‘New Kid on the Block’ May Help Relieve PTSD, Panic Disorder

A digital intervention may offer a new and effective treatment option for panic disorder (PD) and posttraumatic stress disorder (PTSD), new research suggests. The 28-day home-based treatment, known as the Capnometry Guided Respiratory Intervention (CGRI), uses an app-based feedback protocol to normalize respiration and increase patients’ ability to cope with symptoms of stress, anxiety, and … Read more

Dopamine Dysregulation a Causative Culprit in Schizophrenia?

A genetic postmortem analysis of the brains of patients with schizophrenia suggests a dysfunction of dopamine receptors in the caudate nucleus may cause the disorder. Investigators have identified a mechanism on the dopamine receptor, known as the autoreceptor, which regulates how much dopamine is released from the presynaptic neuron. Impairment of this autoreceptor leads to … Read more

Pioneering Addiction Psychiatrist Mitchell Rosenthal Dead at 87

Dr. Mitchell Rosenthal Mitchell Rosenthal, MD, the founder and long-time president and CEO of Phoenix House, a nonprofit substance use disorder treatment organization, died on November 17 at the age of 87. The psychiatrist died at a Manhattan hospital from complications of pneumonia, The New York Times reports. Rosenthal was a dedicated advocate of ensuring … Read more

Motor Impairment Indicators Shown in Children With Autism

Brain indicators of motor impairment were distinct among children with autism spectrum disorder (ASD), those with developmental coordination disorder (DCD), and controls, in a new study. Previous research suggests that individuals with ASD overlap in motor impairment with those with DCD. But these two conditions may differ significantly in some areas, as children with ASD … Read more

Art and Transformation: Creating Justice in Mental Health

Madness: Fighting for Justice in Mental Health is an upcoming conference created by the Disruption Network Lab. The Lab examines the intersection of politics, technology and society, exposing the misconduct and wrongdoing of the powerful. This year, the conference will investigate systems of mental health care focusing on the prevailing discourses and practices, biases, and … Read more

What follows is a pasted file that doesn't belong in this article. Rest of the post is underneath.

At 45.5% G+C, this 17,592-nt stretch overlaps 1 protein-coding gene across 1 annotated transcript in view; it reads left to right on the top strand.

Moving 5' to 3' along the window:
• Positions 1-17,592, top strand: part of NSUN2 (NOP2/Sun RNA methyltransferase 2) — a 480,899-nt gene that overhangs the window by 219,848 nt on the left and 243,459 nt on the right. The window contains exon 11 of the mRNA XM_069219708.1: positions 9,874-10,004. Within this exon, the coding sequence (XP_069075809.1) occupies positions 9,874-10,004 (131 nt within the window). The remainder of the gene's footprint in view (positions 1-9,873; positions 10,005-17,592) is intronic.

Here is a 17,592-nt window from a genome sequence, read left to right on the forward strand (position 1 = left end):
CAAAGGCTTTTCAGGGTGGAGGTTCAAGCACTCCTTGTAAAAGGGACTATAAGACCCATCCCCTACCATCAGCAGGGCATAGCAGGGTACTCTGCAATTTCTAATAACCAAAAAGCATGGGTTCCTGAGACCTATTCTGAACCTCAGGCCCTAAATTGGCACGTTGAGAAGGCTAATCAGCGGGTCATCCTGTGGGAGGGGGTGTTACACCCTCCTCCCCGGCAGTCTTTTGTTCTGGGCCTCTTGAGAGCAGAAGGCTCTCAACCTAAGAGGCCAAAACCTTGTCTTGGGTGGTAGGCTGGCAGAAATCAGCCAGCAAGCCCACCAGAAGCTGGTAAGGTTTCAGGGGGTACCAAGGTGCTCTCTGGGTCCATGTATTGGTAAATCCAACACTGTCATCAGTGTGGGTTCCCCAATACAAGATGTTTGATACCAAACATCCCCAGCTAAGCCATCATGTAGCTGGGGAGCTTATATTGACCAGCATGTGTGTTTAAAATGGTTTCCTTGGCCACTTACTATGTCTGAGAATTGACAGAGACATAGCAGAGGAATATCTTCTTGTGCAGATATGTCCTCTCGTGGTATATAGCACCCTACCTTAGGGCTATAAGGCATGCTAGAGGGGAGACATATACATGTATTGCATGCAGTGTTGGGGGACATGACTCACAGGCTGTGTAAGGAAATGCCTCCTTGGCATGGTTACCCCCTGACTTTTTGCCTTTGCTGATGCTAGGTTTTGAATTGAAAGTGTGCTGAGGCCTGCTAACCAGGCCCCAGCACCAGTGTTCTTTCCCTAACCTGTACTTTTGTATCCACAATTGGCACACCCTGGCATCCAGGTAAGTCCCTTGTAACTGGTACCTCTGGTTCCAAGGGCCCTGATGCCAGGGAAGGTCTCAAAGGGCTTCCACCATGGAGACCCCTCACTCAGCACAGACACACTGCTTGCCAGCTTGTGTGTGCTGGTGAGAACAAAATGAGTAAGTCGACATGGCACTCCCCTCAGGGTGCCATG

Local-Level Youth Suicides Reflect Mental Health Care Shortages

Rates of youth suicides at the county level increased as mental health professional shortages increased, based on data from more than 5,000 youth suicides across all counties in the United States. Suicide remains the second leading cause of death among adolescents in the United States, and shortages of pediatric mental health providers are well known, … Read more

New Dementia Risk Score Predicts Dementia Probability

Researchers have developed a point-based score that can help clinicians predict an individual’s risk of developing dementia over 13 years, allowing for early action to delay or prevent cognitive problems. However, some experts are skeptical. The risk score does not require neuroimaging and “may achieve nearly 100% prediction accuracy,” study investigator Xi-jian Dai, PhD, with … Read more

More Evidence Insomnia Contributes to Cognitive Decline

A new study provides more evidence that insomnia may contribute to cognitive decline in older adults and shows that difficulty falling asleep in midlife may be most indicative of future cognitive impairment. Investigators found that having trouble falling asleep most nights (vs rarely/never) was equivalent to the effect of 2 to 3 years of aging … Read more

Recommending Exercise for Migraine: Just Do It

Strength training is the most effective form of exercise for reducing migraine, with high-intensity aerobics coming in second, and both beating top-line migraine medications topiramate and amitriptyline, new research suggests. The new results should encourage clinicians to recommend patients with migraine engage in strength-training exercise whenever possible, study author Yohannes W. Woldeamanuel, MD, a physician-scientist … Read more